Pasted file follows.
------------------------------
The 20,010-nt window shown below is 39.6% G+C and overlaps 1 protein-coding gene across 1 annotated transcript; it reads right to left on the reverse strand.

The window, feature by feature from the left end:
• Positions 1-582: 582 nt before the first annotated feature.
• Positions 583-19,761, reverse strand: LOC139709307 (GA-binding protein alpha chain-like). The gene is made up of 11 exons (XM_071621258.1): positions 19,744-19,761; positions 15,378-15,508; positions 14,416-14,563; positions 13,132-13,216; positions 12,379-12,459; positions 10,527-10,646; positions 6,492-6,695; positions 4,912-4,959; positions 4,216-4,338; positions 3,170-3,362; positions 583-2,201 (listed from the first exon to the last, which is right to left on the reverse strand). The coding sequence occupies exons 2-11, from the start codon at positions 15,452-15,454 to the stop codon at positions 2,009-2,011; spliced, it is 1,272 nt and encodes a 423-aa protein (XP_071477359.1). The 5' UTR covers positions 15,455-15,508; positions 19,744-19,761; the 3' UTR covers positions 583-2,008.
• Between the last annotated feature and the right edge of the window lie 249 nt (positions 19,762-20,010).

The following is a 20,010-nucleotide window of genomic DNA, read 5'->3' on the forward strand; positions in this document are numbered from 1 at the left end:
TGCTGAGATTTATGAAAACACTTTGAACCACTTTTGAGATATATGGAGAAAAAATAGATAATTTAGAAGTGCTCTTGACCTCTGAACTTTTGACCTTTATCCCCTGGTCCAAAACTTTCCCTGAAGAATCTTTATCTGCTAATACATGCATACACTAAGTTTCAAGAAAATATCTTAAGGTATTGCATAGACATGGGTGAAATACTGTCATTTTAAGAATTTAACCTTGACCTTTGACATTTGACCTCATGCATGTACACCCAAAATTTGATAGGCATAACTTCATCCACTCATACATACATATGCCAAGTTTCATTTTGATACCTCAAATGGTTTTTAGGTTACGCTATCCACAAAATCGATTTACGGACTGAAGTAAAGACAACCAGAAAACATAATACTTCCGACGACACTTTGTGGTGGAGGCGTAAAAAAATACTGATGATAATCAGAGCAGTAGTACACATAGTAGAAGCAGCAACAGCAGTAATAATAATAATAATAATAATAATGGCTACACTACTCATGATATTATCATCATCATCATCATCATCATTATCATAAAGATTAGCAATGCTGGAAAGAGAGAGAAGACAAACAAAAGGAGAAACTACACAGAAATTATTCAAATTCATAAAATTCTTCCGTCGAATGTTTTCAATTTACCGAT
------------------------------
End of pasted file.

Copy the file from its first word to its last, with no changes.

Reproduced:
The 20,010-nt window shown below is 39.6% G+C and overlaps 1 protein-coding gene across 1 annotated transcript; it reads right to left on the reverse strand.

The window, feature by feature from the left end:
• Positions 1-582: 582 nt before the first annotated feature.
• Positions 583-19,761, reverse strand: LOC139709307 (GA-binding protein alpha chain-like). The gene is made up of 11 exons (XM_071621258.1): positions 19,744-19,761; positions 15,378-15,508; positions 14,416-14,563; positions 13,132-13,216; positions 12,379-12,459; positions 10,527-10,646; positions 6,492-6,695; positions 4,912-4,959; positions 4,216-4,338; positions 3,170-3,362; positions 583-2,201 (listed from the first exon to the last, which is right to left on the reverse strand). The coding sequence occupies exons 2-11, from the start codon at positions 15,452-15,454 to the stop codon at positions 2,009-2,011; spliced, it is 1,272 nt and encodes a 423-aa protein (XP_071477359.1). The 5' UTR covers positions 15,455-15,508; positions 19,744-19,761; the 3' UTR covers positions 583-2,008.
• Between the last annotated feature and the right edge of the window lie 249 nt (positions 19,762-20,010).

The following is a 20,010-nucleotide window of genomic DNA, read 5'->3' on the forward strand; positions in this document are numbered from 1 at the left end:
TGCTGAGATTTATGAAAACACTTTGAACCACTTTTGAGATATATGGAGAAAAAATAGATAATTTAGAAGTGCTCTTGACCTCTGAACTTTTGACCTTTATCCCCTGGTCCAAAACTTTCCCTGAAGAATCTTTATCTGCTAATACATGCATACACTAAGTTTCAAGAAAATATCTTAAGGTATTGCATAGACATGGGTGAAATACTGTCATTTTAAGAATTTAACCTTGACCTTTGACATTTGACCTCATGCATGTACACCCAAAATTTGATAGGCATAACTTCATCCACTCATACATACATATGCCAAGTTTCATTTTGATACCTCAAATGGTTTTTAGGTTACGCTATCCACAAAATCGATTTACGGACTGAAGTAAAGACAACCAGAAAACATAATACTTCCGACGACACTTTGTGGTGGAGGCGTAAAAAAATACTGATGATAATCAGAGCAGTAGTACACATAGTAGAAGCAGCAACAGCAGTAATAATAATAATAATAATAATAATGGCTACACTACTCATGATATTATCATCATCATCATCATCATCATTATCATAAAGATTAGCAATGCTGGAAAGAGAGAGAAGACAAACAAAAGGAGAAACTACACAGAAATTATTCAAATTCATAAAATTCTTCCGTCGAATGTTTTCAATTTACCGAT